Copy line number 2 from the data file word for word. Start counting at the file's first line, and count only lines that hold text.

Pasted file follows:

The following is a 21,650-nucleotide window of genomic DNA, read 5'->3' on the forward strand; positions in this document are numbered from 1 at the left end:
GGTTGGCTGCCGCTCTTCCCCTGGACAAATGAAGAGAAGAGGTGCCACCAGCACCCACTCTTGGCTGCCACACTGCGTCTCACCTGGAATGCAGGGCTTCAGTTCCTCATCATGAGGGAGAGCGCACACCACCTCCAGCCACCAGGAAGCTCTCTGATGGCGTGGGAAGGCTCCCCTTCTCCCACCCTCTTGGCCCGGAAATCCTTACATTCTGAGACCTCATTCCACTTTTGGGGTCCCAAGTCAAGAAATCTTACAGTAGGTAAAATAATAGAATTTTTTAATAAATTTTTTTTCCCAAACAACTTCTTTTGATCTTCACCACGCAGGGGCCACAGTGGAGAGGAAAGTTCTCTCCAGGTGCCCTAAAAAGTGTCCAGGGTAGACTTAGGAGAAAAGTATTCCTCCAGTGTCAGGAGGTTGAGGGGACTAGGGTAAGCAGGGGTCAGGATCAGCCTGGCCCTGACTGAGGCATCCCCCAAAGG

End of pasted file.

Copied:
GGTTGGCTGCCGCTCTTCCCCTGGACAAATGAAGAGAAGAGGTGCCACCAGCACCCACTCTTGGCTGCCACACTGCGTCTCACCTGGAATGCAGGGCTTCAGTTCCTCATCATGAGGGAGAGCGCACACCACCTCCAGCCACCAGGAAGCTCTCTGATGGCGTGGGAAGGCTCCCCTTCTCCCACCCTCTTGGCCCGGAAATCCTTACATTCTGAGACCTCATTCCACTTTTGGGGTCCCAAGTCAAGAAATCTTACAGTAGGTAAAATAATAGAATTTTTTAATAAATTTTTTTTCCCAAACAACTTCTTTTGATCTTCACCACGCAGGGGCCACAGTGGAGAGGAAAGTTCTCTCCAGGTGCCCTAAAAAGTGTCCAGGGTAGACTTAGGAGAAAAGTATTCCTCCAGTGTCAGGAGGTTGAGGGGACTAGGGTAAGCAGGGGTCAGGATCAGCCTGGCCCTGACTGAGGCATCCCCCAAAGG